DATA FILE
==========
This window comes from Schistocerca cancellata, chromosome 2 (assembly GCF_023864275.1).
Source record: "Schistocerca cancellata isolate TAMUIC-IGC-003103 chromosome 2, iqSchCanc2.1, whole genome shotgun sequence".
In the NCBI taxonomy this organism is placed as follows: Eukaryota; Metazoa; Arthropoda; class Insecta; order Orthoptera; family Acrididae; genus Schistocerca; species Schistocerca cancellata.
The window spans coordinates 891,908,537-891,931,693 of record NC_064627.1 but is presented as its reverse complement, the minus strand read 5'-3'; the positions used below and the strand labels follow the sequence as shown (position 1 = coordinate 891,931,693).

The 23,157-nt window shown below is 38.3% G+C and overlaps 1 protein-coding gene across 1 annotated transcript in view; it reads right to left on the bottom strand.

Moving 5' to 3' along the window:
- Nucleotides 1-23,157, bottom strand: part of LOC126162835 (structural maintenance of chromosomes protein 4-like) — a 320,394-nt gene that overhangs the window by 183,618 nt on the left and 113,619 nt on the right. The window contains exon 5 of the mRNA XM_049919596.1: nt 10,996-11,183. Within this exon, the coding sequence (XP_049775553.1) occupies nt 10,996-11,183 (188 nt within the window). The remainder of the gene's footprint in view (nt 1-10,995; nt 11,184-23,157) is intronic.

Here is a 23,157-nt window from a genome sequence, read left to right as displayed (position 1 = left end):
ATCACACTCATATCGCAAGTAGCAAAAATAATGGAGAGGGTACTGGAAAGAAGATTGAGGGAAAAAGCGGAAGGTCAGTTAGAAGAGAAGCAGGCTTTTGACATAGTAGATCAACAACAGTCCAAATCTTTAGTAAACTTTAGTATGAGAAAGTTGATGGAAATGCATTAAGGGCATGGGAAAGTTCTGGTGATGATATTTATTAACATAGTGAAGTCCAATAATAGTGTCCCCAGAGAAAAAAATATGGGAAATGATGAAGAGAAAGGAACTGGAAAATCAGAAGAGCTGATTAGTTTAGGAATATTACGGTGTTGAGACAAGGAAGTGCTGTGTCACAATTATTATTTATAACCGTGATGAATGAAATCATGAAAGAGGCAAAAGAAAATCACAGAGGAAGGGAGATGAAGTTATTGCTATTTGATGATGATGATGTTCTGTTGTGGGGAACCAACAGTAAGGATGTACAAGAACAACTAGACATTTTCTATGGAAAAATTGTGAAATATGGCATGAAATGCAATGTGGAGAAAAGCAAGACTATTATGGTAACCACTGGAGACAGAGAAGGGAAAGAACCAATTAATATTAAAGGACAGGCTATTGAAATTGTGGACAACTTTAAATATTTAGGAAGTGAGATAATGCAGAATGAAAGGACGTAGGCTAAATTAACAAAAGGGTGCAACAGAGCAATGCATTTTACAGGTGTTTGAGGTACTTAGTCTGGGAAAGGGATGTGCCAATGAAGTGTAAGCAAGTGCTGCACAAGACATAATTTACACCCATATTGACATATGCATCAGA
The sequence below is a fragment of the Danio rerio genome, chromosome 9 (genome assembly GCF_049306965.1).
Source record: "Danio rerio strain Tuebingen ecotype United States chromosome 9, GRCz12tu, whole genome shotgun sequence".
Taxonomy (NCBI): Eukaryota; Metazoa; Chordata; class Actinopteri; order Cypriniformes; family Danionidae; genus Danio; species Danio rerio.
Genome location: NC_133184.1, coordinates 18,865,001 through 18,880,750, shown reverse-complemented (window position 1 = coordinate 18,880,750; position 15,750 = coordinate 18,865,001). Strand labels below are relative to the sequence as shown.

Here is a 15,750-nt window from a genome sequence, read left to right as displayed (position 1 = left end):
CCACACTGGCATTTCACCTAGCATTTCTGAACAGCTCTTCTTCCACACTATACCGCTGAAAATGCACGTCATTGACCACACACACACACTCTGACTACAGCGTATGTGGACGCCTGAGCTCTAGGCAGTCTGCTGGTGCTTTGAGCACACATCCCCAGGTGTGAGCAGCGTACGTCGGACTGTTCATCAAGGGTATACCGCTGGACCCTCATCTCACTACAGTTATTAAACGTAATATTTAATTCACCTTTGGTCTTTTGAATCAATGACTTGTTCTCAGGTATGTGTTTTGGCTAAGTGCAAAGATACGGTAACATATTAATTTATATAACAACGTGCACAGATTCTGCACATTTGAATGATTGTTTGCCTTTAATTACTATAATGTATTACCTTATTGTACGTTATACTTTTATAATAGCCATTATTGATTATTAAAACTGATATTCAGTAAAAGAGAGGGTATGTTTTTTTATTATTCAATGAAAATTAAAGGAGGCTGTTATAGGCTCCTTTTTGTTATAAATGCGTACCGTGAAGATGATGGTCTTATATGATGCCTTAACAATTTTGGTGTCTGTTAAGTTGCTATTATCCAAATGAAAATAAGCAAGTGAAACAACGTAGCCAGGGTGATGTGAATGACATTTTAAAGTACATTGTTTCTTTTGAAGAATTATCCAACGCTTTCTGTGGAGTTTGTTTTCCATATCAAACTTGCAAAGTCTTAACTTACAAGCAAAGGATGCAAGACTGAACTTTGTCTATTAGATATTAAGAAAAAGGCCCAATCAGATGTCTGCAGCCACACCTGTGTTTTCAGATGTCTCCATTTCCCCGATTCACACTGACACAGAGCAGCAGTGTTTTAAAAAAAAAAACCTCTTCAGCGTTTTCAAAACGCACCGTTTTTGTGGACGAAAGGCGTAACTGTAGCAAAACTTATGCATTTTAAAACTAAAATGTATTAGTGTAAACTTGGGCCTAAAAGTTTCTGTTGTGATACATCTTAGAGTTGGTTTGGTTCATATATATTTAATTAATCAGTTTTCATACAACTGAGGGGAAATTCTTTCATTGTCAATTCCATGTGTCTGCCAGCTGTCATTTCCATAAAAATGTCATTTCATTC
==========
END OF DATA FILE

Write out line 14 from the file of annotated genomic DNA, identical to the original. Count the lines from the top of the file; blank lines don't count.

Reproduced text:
Here is a 15,750-nt window from a genome sequence, read left to right as displayed (position 1 = left end):